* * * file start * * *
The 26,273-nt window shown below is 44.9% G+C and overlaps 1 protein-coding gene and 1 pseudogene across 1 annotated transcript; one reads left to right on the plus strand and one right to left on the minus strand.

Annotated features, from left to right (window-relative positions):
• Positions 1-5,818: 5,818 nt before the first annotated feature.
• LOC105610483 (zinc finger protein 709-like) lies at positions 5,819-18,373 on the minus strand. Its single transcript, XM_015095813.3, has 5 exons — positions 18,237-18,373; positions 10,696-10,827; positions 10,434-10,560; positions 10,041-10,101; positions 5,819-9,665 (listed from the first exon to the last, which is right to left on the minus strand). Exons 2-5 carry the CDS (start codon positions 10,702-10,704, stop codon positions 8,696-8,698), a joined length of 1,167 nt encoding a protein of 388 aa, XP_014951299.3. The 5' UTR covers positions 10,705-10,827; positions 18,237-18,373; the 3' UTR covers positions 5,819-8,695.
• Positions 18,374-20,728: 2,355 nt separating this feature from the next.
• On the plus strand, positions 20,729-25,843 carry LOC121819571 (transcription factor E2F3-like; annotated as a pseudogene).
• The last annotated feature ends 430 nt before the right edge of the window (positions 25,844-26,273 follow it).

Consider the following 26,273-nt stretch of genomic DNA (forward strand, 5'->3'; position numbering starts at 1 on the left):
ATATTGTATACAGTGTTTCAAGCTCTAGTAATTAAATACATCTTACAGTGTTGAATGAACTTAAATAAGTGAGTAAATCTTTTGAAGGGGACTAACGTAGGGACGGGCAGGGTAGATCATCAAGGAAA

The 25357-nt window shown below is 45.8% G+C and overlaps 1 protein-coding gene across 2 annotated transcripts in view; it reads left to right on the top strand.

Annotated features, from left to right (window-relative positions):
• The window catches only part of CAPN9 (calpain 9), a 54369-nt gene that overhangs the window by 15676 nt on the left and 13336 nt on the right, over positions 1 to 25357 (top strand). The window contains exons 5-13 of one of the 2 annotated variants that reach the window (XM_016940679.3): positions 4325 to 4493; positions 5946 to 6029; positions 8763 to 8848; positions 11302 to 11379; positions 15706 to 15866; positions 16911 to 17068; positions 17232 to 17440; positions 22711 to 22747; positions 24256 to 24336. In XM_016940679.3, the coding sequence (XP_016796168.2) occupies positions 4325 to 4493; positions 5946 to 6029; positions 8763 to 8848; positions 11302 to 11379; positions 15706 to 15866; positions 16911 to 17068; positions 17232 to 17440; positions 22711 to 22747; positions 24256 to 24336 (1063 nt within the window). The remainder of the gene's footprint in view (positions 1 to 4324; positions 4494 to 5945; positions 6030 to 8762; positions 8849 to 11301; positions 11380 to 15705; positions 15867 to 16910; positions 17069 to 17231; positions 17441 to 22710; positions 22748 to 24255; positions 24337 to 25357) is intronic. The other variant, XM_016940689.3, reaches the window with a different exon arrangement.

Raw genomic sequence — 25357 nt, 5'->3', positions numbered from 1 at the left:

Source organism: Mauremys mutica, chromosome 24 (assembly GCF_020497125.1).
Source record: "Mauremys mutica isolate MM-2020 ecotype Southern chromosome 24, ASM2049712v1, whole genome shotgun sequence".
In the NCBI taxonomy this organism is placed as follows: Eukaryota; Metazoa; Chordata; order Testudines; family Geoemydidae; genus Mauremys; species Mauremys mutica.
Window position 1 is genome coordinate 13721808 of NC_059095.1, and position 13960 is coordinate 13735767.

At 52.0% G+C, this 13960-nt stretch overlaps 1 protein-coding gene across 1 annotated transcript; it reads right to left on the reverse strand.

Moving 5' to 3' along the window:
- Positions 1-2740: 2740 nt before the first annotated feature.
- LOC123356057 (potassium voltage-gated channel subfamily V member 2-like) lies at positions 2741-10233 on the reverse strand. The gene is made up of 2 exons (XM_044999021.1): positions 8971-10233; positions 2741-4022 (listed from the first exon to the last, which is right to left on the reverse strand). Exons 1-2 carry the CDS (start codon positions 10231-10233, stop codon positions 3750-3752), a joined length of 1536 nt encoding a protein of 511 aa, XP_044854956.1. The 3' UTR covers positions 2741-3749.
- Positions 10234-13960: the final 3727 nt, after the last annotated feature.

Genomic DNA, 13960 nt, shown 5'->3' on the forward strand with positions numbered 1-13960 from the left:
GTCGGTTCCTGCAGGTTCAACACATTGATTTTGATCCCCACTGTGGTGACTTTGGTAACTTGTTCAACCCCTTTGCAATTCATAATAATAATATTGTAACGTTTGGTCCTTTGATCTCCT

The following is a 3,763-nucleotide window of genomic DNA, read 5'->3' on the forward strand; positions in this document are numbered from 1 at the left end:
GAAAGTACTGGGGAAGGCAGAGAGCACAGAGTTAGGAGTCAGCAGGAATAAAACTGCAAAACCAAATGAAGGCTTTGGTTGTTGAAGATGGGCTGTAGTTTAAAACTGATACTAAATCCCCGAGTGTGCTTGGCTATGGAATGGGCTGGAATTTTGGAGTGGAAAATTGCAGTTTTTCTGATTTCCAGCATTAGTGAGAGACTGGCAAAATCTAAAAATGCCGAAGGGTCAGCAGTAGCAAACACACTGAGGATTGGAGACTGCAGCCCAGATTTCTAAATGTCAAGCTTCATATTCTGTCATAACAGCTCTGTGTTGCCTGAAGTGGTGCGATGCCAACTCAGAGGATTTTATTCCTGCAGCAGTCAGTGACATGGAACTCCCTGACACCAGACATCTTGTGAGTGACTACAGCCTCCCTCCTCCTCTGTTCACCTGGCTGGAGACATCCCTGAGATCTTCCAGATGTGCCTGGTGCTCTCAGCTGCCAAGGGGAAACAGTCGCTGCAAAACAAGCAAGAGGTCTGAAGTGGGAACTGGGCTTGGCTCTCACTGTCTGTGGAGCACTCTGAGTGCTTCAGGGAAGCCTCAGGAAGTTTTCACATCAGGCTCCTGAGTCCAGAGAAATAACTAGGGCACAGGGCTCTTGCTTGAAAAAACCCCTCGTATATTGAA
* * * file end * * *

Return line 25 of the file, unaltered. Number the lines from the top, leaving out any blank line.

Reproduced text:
The following is a 3,763-nucleotide window of genomic DNA, read 5'->3' on the forward strand; positions in this document are numbered from 1 at the left end: